Investment decision-makers in the oil and gas industry are faced with an extremely complex process when attempting to decide on the optimum mix of projects to pursue. Almost all firms are faced with constraints such as capital budgets, volume commitments and/or dependent and mutually exclusive projects. Likewise, attempts to include the objectives of planning, finance and engineering can make it almost impossible to find the optimum mix of projects using traditional selection methods.

Indicators from discounted cash flow analysis such as net present value, rate of return and profit investment ratios have traditionally been used to rank projects, however these rankings will not necessarily produce the best result. In addition, unless the number of potential projects under consideration is very small it can be unfeasible to evaluate all of the possible permutations. Therefore, how does one know if the best value-creating portfolio of projects has been chosen?

A recently developed technique for solving this type of problem is the use of Genetic Algorithms. Borrowing from the biological field of evolution, algorithms have been developed that can be applied to find a combination of projects that approach the true optimum, taking in to account numerous business constraints, within an acceptable time frame.

This paper describes the theory behind genetic algorithms and their application to investment decision making in the oil and gas industry. A worked example for a hypothetical company is then used to demonstrate the potential impact of using the technique.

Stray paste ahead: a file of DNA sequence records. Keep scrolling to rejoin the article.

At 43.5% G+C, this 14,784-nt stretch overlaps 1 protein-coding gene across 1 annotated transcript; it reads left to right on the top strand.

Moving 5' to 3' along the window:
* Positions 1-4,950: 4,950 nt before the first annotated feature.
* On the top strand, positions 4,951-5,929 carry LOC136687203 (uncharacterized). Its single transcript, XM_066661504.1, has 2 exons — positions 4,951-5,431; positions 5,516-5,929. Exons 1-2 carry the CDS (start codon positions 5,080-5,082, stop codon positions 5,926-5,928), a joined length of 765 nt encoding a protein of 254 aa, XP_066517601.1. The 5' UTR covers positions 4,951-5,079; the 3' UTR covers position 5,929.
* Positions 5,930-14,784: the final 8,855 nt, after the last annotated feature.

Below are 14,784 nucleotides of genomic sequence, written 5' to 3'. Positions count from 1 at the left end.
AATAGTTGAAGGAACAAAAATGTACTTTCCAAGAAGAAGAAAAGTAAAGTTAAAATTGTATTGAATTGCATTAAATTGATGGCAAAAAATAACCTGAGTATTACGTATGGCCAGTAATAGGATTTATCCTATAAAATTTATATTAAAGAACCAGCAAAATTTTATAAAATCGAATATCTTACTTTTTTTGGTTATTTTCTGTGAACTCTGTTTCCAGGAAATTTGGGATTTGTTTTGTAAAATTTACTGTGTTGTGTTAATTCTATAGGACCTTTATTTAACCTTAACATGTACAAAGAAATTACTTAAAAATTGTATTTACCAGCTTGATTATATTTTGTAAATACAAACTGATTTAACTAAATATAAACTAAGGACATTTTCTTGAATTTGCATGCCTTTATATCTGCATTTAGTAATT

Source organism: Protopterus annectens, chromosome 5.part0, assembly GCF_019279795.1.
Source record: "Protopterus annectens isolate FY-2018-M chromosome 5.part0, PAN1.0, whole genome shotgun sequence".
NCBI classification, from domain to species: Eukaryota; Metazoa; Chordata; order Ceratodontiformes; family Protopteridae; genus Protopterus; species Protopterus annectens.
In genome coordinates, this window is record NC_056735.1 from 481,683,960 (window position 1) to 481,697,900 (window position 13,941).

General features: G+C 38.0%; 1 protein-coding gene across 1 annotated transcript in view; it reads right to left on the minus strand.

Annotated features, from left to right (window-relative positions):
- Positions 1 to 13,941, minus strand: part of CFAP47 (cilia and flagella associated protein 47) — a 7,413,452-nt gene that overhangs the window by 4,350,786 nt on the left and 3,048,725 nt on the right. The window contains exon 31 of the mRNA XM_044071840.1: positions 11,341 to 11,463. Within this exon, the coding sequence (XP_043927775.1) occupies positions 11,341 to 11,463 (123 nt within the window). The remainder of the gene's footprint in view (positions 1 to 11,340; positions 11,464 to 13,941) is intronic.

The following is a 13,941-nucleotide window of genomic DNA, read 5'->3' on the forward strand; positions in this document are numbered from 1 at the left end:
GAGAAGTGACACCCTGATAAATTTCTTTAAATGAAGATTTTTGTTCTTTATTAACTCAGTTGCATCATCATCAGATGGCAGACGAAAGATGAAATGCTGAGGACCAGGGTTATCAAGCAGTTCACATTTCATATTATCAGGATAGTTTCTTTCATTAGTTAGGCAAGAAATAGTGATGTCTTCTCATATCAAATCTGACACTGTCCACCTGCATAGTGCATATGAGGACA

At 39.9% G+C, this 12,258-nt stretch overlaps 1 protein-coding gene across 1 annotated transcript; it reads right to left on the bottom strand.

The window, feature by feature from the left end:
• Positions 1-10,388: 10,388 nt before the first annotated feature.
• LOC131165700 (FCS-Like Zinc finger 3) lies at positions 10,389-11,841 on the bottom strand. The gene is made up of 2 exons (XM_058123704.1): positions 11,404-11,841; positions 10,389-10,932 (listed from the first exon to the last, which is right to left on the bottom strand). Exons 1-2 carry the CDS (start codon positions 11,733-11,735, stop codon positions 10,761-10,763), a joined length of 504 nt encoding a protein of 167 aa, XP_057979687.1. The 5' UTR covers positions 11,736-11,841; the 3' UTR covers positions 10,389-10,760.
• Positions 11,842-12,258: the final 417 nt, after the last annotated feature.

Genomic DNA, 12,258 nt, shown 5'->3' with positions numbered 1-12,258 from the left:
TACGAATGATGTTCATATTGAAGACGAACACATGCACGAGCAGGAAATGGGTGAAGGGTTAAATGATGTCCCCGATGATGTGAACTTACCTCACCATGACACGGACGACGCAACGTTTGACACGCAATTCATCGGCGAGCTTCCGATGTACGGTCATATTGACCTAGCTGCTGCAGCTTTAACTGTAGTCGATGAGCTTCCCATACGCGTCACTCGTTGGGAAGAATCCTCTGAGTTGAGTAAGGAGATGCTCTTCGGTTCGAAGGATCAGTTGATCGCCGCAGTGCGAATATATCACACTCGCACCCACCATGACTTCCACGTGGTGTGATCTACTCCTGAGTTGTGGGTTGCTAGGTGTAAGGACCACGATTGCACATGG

On the surface investment management within the oil and gas industry may appear to be fairly straightforward. One may argue that the task of companies is to find hydrocarbons in economic quantities, then produce them in the most efficient manner.

Unfortunately it is not always that simple. If it is accepted that the primary goal of Exploration and Production (E&P) companies is to maximise shareholder value, managers must therefore attempt to select the best projects from those available to them. The difficulty lies in determining what are the so-called best projects when considering each one as part of the company's overall portfolio.

In an ideal world one could just choose every project available to a company that exceeded a given hurdle rate. This may be projects that are net present value (NPV) positive, achieve a certain rate of return (ROR) or a combination of those and/or other traditional economic indicators. The problem is that it is unlikely there will be no constraints on an organisation. One of the most obvious constraints is a capital budget. An organisation may not have the capacity to raise required funds internally or externally for all available projects, or they simply may not want to stretch their current resources.

There may also be conflicting aims of departments such as planning, finance and engineering. For example, a project that meets the required hurdles using discounted cash flow methods may not achieve the required short-term earnings requirements of finance. Alternatively, engineering may be measured on their ability to achieve given production levels, however doing so may require selection of projects that would otherwise be avoided.

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